Many people fall sick and even die because they fear that something is wrong and that they are too poor to get help. Many people possess the required potentials to succeed but find it difficult to initiate the required action. Many questions arise which are legitimate, for instance, if I invest my money in any venture, will I lose the whole amount as has happened to many friends? It must be made clear that life is full of risks. Nothing ventured, nothing gained, so it is better to take a calculated risk than to do nothing at all.
However, fear will always dictate inaction to you. The fear of failure has resulted in so many people getting frustrated in life, becoming alcoholics, going into drugs, and sometimes going to the extreme of committing suicide.
The Bible has a lot to say about laziness. The dictionary defines laziness as “not inclined to work or exert oneself”. It is an attitude that emanates from the mind. It is lack of vision and mission which make people lazy. It can also exhibit itself in procrastination – putting off work or delaying to take action. Proverbs 6:10-11 cautions, “A little sleep, a little slumber, a little folding of the hands to rest, and poverty will come upon you like a robber.” The preceding verse questions, “How long will you lay there, oh sluggard? When will you rise from your sleep?”
The Word of God has a lot of admonitions about hard work. However, the theologies of some denominations have not helped much. They espouse the theology of prosperity without stressing hard work. Believers are encouraged to claim wealth by faith without hard work or tears. People are encouraged all day, all week, all year round, to pray for prosperity without hard work. This is contrary to God’s Word.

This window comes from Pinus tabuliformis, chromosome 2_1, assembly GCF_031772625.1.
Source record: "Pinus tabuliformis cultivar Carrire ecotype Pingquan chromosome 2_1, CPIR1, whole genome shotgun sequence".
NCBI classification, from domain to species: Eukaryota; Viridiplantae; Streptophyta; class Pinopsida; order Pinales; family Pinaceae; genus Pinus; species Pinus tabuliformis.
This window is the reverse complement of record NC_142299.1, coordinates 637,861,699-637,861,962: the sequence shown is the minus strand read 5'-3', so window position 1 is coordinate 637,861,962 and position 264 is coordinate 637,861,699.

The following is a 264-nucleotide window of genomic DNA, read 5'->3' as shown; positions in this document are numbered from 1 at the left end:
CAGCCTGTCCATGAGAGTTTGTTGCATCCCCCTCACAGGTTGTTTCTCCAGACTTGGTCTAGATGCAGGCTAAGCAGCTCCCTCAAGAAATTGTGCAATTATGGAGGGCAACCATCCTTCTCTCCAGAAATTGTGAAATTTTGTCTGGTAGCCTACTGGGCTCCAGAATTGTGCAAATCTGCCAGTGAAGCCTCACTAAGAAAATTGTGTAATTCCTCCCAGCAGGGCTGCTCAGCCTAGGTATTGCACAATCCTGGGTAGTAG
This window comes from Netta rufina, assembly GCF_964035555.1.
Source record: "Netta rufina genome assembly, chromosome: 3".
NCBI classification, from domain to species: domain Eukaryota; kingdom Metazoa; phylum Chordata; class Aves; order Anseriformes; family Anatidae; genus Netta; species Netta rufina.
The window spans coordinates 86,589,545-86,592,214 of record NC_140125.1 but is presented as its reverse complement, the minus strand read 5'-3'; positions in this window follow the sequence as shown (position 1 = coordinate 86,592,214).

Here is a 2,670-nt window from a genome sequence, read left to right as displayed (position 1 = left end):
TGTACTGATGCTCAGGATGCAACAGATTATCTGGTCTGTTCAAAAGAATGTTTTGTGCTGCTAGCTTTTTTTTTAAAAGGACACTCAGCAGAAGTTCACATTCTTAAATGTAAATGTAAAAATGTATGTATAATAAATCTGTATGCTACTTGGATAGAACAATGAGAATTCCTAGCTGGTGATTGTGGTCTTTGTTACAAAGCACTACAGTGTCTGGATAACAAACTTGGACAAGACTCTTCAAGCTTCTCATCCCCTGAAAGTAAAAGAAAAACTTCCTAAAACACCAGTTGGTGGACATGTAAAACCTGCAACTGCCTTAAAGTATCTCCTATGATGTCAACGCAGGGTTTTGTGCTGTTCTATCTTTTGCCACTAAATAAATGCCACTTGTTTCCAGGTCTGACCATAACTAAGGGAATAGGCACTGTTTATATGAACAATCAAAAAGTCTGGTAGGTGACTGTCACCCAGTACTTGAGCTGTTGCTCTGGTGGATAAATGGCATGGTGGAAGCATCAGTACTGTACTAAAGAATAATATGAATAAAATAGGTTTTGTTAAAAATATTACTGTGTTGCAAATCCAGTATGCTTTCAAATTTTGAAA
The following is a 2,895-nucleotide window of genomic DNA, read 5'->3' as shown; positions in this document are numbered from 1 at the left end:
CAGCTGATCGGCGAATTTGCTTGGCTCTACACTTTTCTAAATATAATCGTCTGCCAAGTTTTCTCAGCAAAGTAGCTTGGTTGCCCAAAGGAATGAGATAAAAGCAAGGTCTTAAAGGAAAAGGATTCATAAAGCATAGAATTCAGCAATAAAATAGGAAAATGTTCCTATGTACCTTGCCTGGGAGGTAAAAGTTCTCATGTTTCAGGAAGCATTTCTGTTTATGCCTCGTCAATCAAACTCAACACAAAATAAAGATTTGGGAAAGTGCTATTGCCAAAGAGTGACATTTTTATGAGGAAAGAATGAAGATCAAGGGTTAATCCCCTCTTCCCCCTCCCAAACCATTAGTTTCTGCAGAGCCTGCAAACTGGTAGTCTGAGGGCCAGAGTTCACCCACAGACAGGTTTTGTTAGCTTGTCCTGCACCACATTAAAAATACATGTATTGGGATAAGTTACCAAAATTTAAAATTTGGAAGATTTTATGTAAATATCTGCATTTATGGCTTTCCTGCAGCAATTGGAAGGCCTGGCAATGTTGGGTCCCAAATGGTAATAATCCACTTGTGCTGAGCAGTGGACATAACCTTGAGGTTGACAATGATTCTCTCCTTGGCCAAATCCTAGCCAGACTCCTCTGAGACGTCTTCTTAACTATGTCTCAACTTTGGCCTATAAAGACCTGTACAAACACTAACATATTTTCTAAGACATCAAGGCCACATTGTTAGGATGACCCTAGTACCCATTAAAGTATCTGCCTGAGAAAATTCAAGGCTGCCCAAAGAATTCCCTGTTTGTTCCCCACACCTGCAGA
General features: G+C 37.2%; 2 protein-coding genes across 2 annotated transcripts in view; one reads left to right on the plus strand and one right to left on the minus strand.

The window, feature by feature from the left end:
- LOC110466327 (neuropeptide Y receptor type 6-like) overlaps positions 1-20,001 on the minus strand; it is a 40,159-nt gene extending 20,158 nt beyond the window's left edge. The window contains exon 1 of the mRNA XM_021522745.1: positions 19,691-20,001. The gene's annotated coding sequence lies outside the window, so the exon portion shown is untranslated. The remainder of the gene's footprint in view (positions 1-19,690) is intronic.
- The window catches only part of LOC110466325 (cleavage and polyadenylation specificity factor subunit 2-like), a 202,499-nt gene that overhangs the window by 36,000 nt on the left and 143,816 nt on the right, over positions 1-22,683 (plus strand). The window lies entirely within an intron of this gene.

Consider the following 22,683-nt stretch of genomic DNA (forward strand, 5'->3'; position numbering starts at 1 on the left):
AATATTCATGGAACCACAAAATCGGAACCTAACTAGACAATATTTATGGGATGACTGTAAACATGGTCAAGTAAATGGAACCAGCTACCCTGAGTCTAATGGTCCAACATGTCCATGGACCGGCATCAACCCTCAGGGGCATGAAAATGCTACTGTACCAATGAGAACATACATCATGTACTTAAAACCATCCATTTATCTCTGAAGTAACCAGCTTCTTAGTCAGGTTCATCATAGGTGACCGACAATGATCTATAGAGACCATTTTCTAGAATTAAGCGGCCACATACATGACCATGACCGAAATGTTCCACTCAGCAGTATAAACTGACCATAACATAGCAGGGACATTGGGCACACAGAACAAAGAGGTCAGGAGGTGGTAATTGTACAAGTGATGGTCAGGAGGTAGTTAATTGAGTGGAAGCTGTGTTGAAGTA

Let it be known that prosperity does not come by prayer without hard work. Paul in 2 Thessalonians 3:6-12, warns that Christians should not associate or entertain people who do not want to work or exert energy to provide for their daily bread. Unfortunately, some preach prosperity, faith and laying claim to riches without helping the listener to appreciate the place of hard work in the scheme of prosperity. Thus, it is not uncommon to encounter religious gatherings letting people spend four weeks in a daylight prayer with huge attendance without recourse to work. How different is this from the “SAKAWA MENANCE”? Religious beliefs or doctrine can make or unmake people, and wrong religious teachings can spell the doom of a people.
In all these, I don’t underestimate the place of prayer and God’s direction in our affairs. Psalms 37:5 says, “Commit thy ways to the Lord, trust in him and he will act.”
Lack of Planning
Some people have no defined purpose in life. They live like the butterfly, whose life is determined by the wind direction. This is the perception of a non-zoologist. Proverbs 6:7-8 give us an insight into the life of the ant: “Without having any chief officer or ruler she prepares her bread in summer and gathers her food in harvest.” We as a nation have a huge problem about post harvest losses or food conservation. Year in and year out perishable commodities like tomatoes go rotten while we suffer shortages of the commodity during the lean season. Can we draw any lessons from the ant?
In conclusion, I would like to quote the renowned motivational speaker and author, Emmanuel Darko. “The mind is actually you and in it is resident that part of man known as the soul or the spirit. It determines who you are, what you can be, and helps you create your perception towards life. All your thoughts are resident in the mind so every person has the freedom to choose his or her own life patterns and so it will be. It also means human beings can alter their lives by altering their attitudes of mind. The mind is full of ideas and it is always prepared to help you, depending on how you take advantage and make good use of your thoughts.”